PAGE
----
En un comentario editorial publicado en su sitio web, que critica con dureza a la FIA, la escudería de Maranello expresó su preocupación por la difícil situación del piloto argentino y hasta mencionó el apoyo de la presidenta Cristina Kirchner.
"El decimotercer equipo, USF1, parece haberse escondido en Charlotte, Carolina del Norte, para el espanto de aquellos como el argentino López, que pensó que había encontrado su camino al paddock de la Fórmula 1 (con la ayuda de la presidenta Kirchner, de acuerdo con los rumores) y ahora tiene que comenzar todo de nuevo otra vez. Asombrosamente, ellos tienen la impudicia de asegurar que todo marcha bien bajo el cielo de barras y estrellas".
Con esas palabras cargadas de ironía, el sitio web oficial de Ferrari decidió brindar su opinión sobre la difícil situación por la que atraviesa el piloto cordobés José María "Pechito" López, quien alquiló por ocho millones de dólares (dos millones de los cuales fueron aportados por el Gobierno nacional) en el equipo USF1, que recién esta semana admitió que no tiene los autos terminados para comenzar el campeonato.
Mientras continúan las negociaciones en Europa sobre su posible ingreso al equipo Campos-Meta -como compañero de Bruno Senna- o sobre un nuevo voto de confianza a USF1, Pechito regresó a la Argentina para terminar de tramitar su superlicencia para correr en Fórmula 1.
Maranello, 22nd February - Only less than three weeks to go until the ultimate form of motor sport, the Formula 1 World Championship, gets underway, while celebrating its sixtieth birthday this year. For many of the teams, this coming week is a crucial one, as the bell rings to signal the final lap, with the last test session getting underway in Barcelona. It is one last chance to run the cars on track, to push reliability to the limit and to try and find some performance. That’s the situation for many teams but not for all of them. Of the thirteen teams who signed up, or were induced to sign up, for this year’s Championship, to date only eleven of them have heeded the call, turning up on track, some later than others, and while some have managed just a few hundred kilometres, others have done more, but at a much reduced pace. As for the twelfth team, Campos Meta, its shareholder and management structure has been transformed, according to rumours which have reached the Horse Whisperer through the paddock telegraph, with a sudden cash injection from a munificent white knight, well used to this sort of last minute rescue deal. However, the beneficiaries of this generosity might find the knight in question expects them to fulfil the role of loyal vassal. All this means, it is hard to imagine the Dallara designed car showing its face at the Catalunya Circuit, with Sakhir a more likely venue to witness the return of the Senna name to a Formula 1 session.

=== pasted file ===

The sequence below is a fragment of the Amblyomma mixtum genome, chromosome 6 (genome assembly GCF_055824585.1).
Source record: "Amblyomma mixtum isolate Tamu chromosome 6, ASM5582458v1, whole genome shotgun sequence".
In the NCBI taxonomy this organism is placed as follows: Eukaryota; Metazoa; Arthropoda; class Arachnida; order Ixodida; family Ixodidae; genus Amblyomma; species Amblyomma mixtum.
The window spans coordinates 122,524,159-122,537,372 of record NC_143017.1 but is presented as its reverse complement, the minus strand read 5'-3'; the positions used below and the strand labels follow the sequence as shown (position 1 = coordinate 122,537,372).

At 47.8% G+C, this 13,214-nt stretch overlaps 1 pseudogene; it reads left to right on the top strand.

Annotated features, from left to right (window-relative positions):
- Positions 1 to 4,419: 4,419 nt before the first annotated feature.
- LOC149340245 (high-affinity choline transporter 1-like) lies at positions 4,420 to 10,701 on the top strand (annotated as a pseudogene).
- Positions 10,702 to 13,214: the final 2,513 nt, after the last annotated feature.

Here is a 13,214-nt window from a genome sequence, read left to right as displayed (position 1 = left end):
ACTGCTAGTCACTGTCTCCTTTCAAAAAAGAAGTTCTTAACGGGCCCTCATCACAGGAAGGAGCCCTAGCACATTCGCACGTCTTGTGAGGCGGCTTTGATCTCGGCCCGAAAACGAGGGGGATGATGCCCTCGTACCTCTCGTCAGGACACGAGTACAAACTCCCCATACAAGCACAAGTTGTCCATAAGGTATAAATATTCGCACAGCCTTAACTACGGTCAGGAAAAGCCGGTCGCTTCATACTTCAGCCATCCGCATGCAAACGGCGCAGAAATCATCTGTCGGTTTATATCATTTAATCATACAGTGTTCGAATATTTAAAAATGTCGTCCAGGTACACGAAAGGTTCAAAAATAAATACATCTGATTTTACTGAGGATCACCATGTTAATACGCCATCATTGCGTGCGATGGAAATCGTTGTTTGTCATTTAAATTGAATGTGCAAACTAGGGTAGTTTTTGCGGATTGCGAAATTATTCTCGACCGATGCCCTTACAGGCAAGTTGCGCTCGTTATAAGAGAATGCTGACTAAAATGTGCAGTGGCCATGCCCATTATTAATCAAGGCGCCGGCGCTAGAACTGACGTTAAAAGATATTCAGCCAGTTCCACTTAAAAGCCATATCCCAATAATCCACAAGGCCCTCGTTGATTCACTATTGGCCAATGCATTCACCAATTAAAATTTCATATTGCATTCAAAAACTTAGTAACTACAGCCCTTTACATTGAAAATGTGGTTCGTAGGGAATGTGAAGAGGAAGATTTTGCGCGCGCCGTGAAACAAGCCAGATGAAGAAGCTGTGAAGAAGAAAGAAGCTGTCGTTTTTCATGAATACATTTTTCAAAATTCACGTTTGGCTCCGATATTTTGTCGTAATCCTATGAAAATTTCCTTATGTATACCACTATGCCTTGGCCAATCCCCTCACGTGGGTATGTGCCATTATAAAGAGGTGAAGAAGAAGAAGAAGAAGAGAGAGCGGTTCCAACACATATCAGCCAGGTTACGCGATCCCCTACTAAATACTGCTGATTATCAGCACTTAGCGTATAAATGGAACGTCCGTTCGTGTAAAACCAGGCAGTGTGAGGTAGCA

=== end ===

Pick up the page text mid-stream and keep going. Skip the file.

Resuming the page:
The thirteenth team, USF1, appears to have gone into hiding in Charlotte, North Carolina, to the dismay of those like the Argentinian, Lopez, who thought he had found his way into the Formula 1 paddock, (albeit with help from chairwoman Kirchner, according to the rumours) and now has to start all over again. Amazingly, they still have the impudence to claim that everything is hunky-dory under the starry stripy sky.
Next, we have the Serbian vultures. Firstly, they launched themselves into a quixotic legal battle with the FIA, then they picked the bones of Toyota on its death bed. Having got some people on board, around whom there was still a whiff of past scandals, they are now hovering around waiting to replace whoever is first to drop out of the game, possibly with backing from that very same knight in shining armour whom we mentioned earlier.
This is the legacy of the holy war waged by the former FIA president. The cause in question was to allow smaller teams to get into Formula 1. This is the outcome: two teams will limp into the start of the championship, a third is being pushed into the ring by an invisible hand – you can be sure it is not the hand of Adam Smith – and, as for the fourth, well, you would do better to call on Missing Persons to locate it. In the meantime, we have lost two constructors along the way, in the shape of BMW and Toyota, while at Renault, there’s not much left other than the name. Was it all worth it?